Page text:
Library renovation still in the demolition phase

JULIE LANE PHOTO | Workers at the Shelter Island Public Library are creating a new entrance on the back of the building.

Two months after breaking ground on a renovation project to create more usable space without actually expanding the Shelter Island Public Library, workers are still in the process of demolition, according to Library Director Denise DiPaolo.

“The first phase of renovation is not very glamorous — a lot of dust, a lot of banging,” Ms. DiPaolo said of the project, which is targeted to cost under $800,000, all of it from fundraising and grants. “When you see walls going up instead of coming down, that’s when it’s real,” she said.

She quoted one of her board members as having said, “You have to crack an egg before you can make an omelet.”

A new entrance has been broken through a wall to provide easy access to the downstairs program room. It will ultimately include a new program room, book sale room, gallery, moveable bookshelves, furniture, storage space and restrooms. An elevator will be installed for those library users who have difficulty with stairs, Ms. DiPaolo said.

The new entryway to the lower level will lead outside to a reading and activities space so residents can see some of the activities going on and “know that the library’s alive,” she said.

Today’s libraries are no longer just quiet spaces to read, she noted. They really have become community centers, but on Shelter Island, she’s been unable to use program space effectively without disturbing those who are there to read or do research.

When a program is under way on the main floor, readers and researchers are likely to leave, feeling they are disturbing the activity, she said.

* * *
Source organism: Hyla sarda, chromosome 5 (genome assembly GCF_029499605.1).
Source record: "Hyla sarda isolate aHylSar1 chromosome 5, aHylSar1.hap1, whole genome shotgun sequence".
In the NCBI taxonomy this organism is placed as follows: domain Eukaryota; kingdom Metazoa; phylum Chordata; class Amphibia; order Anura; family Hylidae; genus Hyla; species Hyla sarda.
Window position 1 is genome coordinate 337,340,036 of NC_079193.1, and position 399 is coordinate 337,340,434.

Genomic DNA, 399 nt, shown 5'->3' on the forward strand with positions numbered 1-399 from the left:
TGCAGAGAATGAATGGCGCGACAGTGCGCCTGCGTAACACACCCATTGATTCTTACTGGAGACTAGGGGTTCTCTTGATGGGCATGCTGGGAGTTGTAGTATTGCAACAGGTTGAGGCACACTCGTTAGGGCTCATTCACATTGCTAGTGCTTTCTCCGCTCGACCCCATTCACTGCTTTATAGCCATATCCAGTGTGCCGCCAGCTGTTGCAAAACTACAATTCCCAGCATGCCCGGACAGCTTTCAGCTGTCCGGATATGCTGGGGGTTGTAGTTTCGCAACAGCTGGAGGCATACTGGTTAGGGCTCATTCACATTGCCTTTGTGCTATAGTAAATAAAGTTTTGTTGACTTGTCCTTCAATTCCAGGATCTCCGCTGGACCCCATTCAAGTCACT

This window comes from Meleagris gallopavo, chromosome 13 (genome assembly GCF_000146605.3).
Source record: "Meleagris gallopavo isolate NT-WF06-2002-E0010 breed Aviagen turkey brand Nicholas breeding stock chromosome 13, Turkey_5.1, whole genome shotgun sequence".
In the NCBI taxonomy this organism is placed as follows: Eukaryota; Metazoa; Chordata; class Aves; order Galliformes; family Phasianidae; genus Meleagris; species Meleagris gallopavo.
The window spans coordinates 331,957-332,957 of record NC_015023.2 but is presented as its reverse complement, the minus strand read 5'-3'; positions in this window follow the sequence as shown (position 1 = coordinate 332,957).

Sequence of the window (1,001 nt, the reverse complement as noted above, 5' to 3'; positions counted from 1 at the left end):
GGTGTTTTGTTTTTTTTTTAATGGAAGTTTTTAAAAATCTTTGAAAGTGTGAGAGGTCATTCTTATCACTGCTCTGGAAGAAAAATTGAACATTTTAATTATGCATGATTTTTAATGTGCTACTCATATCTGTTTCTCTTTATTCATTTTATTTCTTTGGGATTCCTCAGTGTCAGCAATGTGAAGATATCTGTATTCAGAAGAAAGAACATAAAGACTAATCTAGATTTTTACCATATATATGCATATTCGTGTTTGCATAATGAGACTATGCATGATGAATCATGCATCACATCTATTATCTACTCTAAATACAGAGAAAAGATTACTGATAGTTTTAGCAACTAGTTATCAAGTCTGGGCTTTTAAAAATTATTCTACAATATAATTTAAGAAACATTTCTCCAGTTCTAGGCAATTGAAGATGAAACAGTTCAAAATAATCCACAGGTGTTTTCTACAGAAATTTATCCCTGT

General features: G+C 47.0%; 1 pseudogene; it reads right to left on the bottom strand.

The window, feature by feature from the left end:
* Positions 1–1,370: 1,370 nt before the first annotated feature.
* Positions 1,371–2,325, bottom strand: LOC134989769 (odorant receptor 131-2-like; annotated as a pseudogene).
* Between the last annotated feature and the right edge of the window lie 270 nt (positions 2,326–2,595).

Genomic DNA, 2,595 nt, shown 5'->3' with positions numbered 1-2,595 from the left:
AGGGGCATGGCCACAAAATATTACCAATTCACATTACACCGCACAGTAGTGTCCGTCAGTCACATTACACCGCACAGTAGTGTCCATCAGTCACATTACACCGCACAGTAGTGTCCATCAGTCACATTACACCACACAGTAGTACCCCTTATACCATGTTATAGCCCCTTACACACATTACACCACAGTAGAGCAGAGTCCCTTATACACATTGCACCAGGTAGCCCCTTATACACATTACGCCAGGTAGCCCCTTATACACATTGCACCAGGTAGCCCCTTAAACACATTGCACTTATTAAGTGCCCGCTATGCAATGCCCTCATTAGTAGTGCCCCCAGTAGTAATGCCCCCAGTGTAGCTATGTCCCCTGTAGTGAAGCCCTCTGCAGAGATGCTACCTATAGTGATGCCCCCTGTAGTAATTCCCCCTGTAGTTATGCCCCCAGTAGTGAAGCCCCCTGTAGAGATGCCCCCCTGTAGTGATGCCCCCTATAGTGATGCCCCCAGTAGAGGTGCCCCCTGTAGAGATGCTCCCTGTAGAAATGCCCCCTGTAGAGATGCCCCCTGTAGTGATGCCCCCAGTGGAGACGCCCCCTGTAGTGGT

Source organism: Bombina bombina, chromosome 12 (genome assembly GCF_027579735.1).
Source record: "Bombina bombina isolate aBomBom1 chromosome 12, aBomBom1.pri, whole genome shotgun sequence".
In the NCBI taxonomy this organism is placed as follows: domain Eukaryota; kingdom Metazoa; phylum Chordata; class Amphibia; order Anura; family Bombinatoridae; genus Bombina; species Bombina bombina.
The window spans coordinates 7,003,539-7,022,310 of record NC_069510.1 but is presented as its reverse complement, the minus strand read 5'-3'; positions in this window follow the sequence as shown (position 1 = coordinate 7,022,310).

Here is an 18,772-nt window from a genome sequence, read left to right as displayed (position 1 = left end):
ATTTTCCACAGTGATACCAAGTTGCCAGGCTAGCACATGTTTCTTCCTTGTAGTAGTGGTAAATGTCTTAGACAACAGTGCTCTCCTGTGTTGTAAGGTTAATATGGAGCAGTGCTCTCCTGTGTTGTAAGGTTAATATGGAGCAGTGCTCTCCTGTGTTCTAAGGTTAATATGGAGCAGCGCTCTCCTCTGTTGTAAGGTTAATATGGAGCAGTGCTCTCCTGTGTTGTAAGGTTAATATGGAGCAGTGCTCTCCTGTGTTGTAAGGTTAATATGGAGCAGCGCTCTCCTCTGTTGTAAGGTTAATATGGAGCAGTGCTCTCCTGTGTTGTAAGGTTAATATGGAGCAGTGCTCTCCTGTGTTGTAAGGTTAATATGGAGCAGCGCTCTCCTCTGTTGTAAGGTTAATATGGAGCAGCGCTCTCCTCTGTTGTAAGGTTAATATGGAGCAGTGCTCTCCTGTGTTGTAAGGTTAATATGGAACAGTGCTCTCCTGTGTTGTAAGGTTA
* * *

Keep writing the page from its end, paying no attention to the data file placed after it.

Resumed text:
“The last thing you want to do when you’re a librarian is have someone leave without a smile on their face,” Ms. DiPaolo said, explaining the frustrations users experience with the current space.

While there will be bookshelves in the downstairs space, they’ll be moveable so they can be arranged to accommodate programs while books will still be available to those who want to use them, she said.

As for the disruption caused by the construction, “When you have a real project that you feel very passionate about, it’s very easy” to deal with temporary disruptions, Ms. DiPaolo said.

The Shelter Island community has been very supportive, she said, allowing the library to use meeting space at St. Mary’s, the Presbyterian Church, the Center firehouse and school during the renovations.

When the new space is unveiled, users will see another major change in how books are arranged. In a departure from the old Dewey Decimal System, those looking for books will find them arranged by subject matter, not numbers, making them easier to locate. (Library Board President Jo-Ann Robotti described the change in her column in the September 1, 2011 edition of the Reporter.)

Again, library staffers are working hard at the conversion, Ms. DiPaolo said, making Shelter Island only the second Suffolk County library to make the conversion away from the Dewey system.

“Let’s be trendsetters and take the plunge,” she said about the decision to reorder the library’s book collection.

A much larger plan to expand the library building  and pay for it through bonding was rejected by voters in 2008. The current scaled-back project is being funded through grants, fundraising activities and individual contributions. Voters turned down the proposed bonding in October 2008, the same time that the stock market crashed.